A video game includes a peripheral device that senses the presence and identity of physical toys and/or toy parts near or on the peripheral device. Each of the toy parts and toys includes an identification device such as an RFID tag. Each of the toys parts may be combined to form a toy assembly which may be associated with a corresponding game character or object. The toy parts included in a toy assembly may store information about the status of the corresponding character or object in the game, for example, a name of characters configured using the toy part, a score, a number of times the toy part has been used, and/or a video game level achieved during video game play by a video game character associated with the toy part. The information about the toy part and configured toy assembly may be updated during game play.

Description

    BACKGROUND OF THE INVENTION
  • [0001]
    The present invention relates generally to video games and, more particularly, to a video game and a toy used in connection with the video game, where the toy has functionality responsive to events or achievements in the video game.
  • [0002]
    Video games provide fun and enjoyment for many. Video games allow game players to participate in a variety of simulated activities. Video games allow game players to perform roles and experience activities that the game players may not be able or desire to experience directly, whether due to cost, danger, or equipment concerns, or simply due to a role or activity being a fantasy.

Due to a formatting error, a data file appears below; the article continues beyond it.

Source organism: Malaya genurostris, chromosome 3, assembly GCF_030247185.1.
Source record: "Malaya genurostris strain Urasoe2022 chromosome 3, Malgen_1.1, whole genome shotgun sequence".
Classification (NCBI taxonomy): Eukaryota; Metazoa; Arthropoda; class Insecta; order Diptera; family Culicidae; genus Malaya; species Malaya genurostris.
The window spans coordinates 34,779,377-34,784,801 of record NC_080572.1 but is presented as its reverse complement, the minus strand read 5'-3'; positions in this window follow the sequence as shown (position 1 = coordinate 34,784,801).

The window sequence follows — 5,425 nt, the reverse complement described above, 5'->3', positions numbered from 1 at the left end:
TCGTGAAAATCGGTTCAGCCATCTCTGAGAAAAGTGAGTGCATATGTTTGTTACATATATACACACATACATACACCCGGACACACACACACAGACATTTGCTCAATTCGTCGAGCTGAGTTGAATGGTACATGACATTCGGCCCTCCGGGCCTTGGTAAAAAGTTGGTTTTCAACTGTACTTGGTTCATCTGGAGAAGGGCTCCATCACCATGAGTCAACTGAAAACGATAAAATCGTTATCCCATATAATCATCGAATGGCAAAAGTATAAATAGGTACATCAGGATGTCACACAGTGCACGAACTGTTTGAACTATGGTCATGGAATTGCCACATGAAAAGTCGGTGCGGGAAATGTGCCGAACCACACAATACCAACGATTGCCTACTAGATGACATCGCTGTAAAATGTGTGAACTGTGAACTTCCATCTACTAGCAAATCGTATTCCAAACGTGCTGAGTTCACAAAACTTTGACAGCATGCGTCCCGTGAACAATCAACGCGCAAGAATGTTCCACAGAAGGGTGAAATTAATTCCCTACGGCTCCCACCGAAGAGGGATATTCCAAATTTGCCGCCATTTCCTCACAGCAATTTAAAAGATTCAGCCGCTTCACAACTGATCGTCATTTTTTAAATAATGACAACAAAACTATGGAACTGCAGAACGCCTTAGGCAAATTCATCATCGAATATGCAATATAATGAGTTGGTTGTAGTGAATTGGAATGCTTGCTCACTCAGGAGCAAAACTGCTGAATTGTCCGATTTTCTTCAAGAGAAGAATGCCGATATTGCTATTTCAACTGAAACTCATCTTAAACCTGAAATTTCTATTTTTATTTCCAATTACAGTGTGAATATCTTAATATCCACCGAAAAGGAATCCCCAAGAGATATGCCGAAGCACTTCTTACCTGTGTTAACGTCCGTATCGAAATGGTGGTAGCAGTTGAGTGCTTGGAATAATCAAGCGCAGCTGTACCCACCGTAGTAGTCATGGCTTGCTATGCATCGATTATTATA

• [0003]
    Video games, being generally provided by way of an electronic device and associated display, often lack a physical component by which a player may touch and hold a representative object associated with video game play or otherwise have a physical object representative of video game play. Despite the sometimes intense graphics action of various video games, the game play experience remains two dimensional. Merely interacting with a displayed simulated environment may not allow game players to fully relate to game play, with a sharply distinct separation between a game play world and the world physically inhabited by the game players.
  • BRIEF SUMMARY OF THE INVENTION
  • [0004]